The first inkling that Outer Sunset resident Michelle Huang Scott had that something could be wrong with her eldest child, Hunter, was when she noticed he seemed more “floppy.” The baby had trouble holding up his head; it would often snap back.
Although friends and doctors reassured her this was normal, Scott believed that her son was not progressing at the same pace as other children. Eventually, it turned out that Hunter was developmentally delayed; he had hypotonia, a general term for low muscle tone.
Getting access to resources was frustrating for Scott, and her insurance company, Kaiser Permanente, often denied Hunter critical physical, occupational, and speech therapies. Scott found herself “constantly on the go,” shepherding Hunter (who's now three and a half) to multiple doctor appointments and therapy sessions.
“I didn’t know how people accessed resources,” Scott said. “It made me really sad. It hit me one day: how could I make this more accessible to more children?”
Her struggle inspired her to establish Hunter’s Threads, a secondhand store for children’s clothes at 2124 Taraval St. (between 31st and 32nd Avenues). It opens this Saturday, September 3rd.
The new store will accept donations of secondhand children's clothing for resale, and a portion of its proceeds will go to fund therapies for developmentally delayed kids—offered right on-site at Hunter’s Threads.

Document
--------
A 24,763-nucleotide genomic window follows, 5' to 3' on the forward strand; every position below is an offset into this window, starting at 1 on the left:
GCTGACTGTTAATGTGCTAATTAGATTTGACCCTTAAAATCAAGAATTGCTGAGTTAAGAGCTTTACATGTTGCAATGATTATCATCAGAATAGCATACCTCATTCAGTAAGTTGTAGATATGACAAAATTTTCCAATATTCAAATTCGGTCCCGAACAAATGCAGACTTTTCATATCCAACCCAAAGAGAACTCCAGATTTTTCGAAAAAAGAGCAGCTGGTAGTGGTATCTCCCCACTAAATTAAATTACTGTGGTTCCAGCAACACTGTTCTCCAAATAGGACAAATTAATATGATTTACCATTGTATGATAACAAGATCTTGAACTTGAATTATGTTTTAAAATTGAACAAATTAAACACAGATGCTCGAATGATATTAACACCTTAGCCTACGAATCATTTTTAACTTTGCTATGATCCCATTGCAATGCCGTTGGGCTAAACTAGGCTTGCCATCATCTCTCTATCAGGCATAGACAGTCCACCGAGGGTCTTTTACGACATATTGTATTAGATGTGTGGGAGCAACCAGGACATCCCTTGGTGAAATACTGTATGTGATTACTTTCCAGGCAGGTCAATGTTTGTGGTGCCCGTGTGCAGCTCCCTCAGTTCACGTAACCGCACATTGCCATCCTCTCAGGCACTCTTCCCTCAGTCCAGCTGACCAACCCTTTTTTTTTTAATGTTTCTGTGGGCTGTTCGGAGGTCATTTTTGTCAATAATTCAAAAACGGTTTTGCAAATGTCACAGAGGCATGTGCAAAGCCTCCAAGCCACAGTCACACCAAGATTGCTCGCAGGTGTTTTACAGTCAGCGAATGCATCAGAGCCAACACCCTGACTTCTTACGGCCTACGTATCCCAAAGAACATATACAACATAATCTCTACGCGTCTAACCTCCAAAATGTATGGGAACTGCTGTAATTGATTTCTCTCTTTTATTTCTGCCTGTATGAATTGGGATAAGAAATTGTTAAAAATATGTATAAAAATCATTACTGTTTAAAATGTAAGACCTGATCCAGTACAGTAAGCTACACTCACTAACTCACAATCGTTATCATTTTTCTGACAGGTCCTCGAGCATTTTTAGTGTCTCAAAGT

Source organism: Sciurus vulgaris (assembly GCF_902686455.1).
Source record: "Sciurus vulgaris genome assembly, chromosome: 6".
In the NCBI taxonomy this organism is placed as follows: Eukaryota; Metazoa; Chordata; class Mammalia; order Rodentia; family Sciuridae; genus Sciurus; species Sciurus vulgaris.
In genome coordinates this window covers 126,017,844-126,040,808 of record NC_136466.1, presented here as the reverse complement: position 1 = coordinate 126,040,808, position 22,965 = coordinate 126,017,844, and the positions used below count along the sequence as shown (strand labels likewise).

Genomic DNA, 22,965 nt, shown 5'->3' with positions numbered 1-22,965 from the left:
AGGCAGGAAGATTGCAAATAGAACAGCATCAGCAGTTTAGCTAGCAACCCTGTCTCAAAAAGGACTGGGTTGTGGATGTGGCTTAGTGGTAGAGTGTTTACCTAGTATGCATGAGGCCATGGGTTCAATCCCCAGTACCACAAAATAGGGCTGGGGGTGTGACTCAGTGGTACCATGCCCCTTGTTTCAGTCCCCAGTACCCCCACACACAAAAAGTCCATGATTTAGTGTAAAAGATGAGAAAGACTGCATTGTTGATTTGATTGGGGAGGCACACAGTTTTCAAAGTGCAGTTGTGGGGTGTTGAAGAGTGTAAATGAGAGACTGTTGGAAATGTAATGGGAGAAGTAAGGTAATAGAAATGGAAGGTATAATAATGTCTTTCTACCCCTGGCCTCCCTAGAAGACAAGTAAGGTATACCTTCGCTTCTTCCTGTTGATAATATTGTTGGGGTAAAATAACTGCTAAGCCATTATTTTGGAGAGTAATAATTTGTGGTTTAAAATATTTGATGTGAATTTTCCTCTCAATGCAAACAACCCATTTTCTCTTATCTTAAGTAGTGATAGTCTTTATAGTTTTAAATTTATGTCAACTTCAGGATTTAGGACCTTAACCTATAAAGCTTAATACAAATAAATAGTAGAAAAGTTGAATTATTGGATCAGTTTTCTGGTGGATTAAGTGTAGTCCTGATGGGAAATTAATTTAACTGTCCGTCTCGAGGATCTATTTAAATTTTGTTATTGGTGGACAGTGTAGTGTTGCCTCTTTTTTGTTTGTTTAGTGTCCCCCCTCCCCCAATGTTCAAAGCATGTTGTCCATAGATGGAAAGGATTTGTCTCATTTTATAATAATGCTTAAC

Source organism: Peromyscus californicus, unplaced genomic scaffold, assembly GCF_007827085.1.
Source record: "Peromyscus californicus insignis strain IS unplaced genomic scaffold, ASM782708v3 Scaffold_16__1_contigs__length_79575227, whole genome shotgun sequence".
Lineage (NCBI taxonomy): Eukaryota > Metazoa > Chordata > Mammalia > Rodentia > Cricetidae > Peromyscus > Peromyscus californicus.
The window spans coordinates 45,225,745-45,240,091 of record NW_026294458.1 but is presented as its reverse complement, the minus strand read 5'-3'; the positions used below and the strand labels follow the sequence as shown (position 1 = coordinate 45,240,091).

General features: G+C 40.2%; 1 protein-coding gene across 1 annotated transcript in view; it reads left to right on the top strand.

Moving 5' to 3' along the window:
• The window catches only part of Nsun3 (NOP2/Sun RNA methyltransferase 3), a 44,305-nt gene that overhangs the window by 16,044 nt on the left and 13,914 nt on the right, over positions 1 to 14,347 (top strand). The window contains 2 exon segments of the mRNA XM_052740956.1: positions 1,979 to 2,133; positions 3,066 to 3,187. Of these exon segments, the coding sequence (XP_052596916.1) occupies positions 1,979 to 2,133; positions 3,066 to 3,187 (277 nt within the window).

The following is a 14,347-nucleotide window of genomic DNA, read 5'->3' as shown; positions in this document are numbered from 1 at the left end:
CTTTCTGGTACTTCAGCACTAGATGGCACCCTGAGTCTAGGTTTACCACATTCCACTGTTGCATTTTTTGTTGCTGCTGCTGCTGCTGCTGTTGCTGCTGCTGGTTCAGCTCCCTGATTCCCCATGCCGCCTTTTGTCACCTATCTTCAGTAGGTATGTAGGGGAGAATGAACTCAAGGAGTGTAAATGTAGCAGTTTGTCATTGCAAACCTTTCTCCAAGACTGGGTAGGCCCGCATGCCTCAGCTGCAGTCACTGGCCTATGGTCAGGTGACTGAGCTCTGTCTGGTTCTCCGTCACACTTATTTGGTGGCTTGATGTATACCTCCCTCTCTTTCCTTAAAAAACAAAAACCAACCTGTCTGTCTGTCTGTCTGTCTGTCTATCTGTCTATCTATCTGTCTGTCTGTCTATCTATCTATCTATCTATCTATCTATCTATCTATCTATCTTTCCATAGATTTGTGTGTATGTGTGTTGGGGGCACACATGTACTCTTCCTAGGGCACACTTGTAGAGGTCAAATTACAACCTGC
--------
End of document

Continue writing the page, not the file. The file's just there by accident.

Starting in 2017, the store will double as a clinic, with assessments, intake, and most importantly, free therapy offered in private rooms on-site. The intake and the clinic itself will be administered by Build, Learn, Thrive, the same group that helped Hunter.
For kids like Hunter, these programs can make a big difference in their progress. Scott described how a summer camp at Build, Learn, Thrive allowed Hunter to accomplish something that wasn’t possible for him before: coloring pictures in between the lines.
Retail and charity are in Scott’s blood. Her parents, Roger and Maite Huang, started San Francisco City Impact (SFCI), a nonprofit based in the Tenderloin that works with inner-city youth through ministries. Both she and her brother grew up working at the organization, including its thrift store on Turk and Jones. (While Scott continues to work at SFCI full-time, Hunter’s Threads is not affiliated with the organization.)
Thanks to Scott’s background in community work, Hunter’s Threads has already received support from local organizations. “From the beginning, Lisa [Nowell] from Recess was very supportive and hosted a clothing drive. She encouraged me to continue,” Scott said. “Chad and Kimberly [Christensen] from SF Smiles—they gave me a ton of clothes. They usually give them away for free, and not for resale, but they liked that we’re going to be providing free therapy.”
As Hunter’s Threads takes off, Scott hopes that the community will continue to support the store and its programs. “Outer Sunset parents, schools, and daycares could help out with clothing drives, so we’ll have a consistent clothing source,” she said. “And of course, purchasing clothes from Hunter’s Threads.”
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